Specific phobias differ from normal fears in that they are an exaggerated and persistent reaction that gets out of control and leads to escape reactions, preventing the child from functioning.
Cognitive-behavioral therapy has been the treatment of choice for specific phobias. Although widely employed, the efficiency of CBT has been underinvestigated, since we lack controlled studies with a reasonable number of patients, with standardized diagnosis and systematic follow-up.31,32 In short, the techniques used consist of the exposure of the child to the phobic stimulus so as to eliminate the exaggerated fear. Desensitization is the most commonly used technique (which employs a hierarchical list of dreaded situations or objects). Exposure-based treatments often are associated with other cognitive-behavioral approaches ("modeling" - practical demonstration by the therapist and imitation by the patient during the sessions; management of contingencies- identification and modification of situations related to phobic stimulus other than the stimulus itself; self-control and relaxation techniques).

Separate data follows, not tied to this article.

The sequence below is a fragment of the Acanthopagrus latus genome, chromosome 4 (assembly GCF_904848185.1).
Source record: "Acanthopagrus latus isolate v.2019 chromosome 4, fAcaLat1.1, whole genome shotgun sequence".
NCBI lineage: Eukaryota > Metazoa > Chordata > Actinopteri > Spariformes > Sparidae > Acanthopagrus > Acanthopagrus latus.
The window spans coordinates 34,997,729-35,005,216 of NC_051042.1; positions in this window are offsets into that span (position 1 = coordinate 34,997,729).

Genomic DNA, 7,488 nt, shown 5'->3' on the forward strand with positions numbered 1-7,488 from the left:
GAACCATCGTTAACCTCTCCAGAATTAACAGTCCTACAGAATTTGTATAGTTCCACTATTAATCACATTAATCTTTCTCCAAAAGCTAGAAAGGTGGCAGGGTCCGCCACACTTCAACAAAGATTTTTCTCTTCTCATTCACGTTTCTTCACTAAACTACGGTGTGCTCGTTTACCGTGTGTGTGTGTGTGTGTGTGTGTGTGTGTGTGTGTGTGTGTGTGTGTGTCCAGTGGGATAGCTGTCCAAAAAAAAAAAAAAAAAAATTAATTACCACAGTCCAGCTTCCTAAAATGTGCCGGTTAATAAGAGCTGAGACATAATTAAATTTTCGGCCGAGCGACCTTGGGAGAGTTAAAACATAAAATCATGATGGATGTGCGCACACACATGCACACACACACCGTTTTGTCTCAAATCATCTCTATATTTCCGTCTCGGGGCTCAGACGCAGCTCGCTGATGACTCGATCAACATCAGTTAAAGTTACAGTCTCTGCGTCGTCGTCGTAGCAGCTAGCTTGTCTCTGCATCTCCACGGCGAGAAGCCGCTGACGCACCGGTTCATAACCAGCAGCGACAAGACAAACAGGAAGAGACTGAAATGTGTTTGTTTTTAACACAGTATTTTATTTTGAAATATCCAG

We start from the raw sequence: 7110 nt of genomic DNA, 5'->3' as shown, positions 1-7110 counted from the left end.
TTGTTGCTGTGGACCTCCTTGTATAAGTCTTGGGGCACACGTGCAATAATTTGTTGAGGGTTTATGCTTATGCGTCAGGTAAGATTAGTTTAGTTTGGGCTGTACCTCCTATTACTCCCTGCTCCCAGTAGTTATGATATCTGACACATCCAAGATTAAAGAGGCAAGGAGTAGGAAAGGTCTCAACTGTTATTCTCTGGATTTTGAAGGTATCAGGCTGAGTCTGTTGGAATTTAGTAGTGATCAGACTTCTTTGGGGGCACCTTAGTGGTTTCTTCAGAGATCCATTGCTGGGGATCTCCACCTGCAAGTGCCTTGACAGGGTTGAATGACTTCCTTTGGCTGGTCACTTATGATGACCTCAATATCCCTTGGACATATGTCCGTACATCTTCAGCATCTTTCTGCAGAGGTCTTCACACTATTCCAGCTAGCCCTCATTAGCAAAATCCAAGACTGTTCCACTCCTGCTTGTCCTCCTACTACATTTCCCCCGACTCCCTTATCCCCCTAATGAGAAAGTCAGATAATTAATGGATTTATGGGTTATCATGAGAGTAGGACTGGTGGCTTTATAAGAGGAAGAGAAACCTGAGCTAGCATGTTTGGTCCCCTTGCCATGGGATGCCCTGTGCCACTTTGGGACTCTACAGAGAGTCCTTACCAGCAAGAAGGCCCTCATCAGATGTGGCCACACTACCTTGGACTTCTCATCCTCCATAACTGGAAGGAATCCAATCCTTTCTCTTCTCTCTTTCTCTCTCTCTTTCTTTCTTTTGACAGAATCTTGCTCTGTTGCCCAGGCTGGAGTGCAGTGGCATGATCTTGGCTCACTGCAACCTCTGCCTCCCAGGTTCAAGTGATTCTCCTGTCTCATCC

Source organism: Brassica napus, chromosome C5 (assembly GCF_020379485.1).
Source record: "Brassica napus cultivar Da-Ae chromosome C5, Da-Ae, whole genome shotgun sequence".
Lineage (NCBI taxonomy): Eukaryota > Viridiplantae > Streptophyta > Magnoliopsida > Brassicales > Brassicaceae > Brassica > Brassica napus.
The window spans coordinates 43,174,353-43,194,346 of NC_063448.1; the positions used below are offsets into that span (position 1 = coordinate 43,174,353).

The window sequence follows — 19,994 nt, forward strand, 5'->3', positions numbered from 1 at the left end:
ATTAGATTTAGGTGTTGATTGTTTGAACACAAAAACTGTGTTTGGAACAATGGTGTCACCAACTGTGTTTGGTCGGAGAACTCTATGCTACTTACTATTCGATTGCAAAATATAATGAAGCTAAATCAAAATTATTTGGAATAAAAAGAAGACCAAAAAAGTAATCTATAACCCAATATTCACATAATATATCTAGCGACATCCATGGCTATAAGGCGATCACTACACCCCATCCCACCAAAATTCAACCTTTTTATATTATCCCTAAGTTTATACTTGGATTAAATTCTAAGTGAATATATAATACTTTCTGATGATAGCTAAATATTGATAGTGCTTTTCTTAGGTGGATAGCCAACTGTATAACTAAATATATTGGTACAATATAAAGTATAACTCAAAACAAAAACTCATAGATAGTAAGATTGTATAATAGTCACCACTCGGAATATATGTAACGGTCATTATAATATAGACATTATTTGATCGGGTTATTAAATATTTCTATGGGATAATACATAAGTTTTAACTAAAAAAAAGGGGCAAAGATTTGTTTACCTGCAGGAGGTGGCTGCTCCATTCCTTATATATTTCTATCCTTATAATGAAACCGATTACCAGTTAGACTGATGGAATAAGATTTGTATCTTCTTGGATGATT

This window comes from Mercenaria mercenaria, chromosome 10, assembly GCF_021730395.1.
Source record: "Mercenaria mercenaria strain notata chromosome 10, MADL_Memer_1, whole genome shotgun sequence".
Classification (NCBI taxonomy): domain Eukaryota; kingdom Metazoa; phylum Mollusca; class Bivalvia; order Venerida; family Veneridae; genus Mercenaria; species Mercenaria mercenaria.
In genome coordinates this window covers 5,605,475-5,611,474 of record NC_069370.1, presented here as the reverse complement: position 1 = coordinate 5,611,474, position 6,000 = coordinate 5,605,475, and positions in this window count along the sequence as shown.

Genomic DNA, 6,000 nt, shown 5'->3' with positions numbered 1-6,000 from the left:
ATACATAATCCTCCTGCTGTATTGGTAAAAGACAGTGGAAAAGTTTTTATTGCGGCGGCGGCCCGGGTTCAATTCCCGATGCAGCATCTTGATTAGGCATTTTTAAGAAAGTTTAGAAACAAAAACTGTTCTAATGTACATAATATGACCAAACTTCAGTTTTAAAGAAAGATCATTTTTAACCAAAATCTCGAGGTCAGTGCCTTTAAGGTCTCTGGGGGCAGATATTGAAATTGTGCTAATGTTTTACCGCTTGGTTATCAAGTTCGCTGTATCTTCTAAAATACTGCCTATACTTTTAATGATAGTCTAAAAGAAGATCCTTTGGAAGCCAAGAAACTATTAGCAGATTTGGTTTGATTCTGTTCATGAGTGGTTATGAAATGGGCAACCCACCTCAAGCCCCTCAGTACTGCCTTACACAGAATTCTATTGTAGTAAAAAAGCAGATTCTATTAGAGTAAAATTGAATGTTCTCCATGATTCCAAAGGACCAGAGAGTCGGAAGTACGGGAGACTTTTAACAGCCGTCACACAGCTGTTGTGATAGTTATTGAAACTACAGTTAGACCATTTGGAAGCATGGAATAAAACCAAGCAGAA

Pharmacological treatment of specific phobias is seldom used in clinical practice, and there is a paucity of studies on the use of medications to treat these disorders.30-33
As occurs with adults, social phobia in children and adolescents is characterized by intense and persistent fear of being scrutinized by others and of being embarrassed or humiliated by their own actions. Young individuals may express their anxiety by crying, "fits of anger", or withdrawal from social situations in which unfamiliar people are present.
Socially-anxious children say that they feel uncomfortable in the following situations: talking in class, eating in the cafeteria with the other kids, going to parties, writing in front of others, using public restrooms, talking to people in authority such as teachers and coaches, in addition to talks/games with other children. In this case, physical symptoms such as palpitations, tremors, shortness of breath, hot and cold sensations, sweating, and nausea are observed.34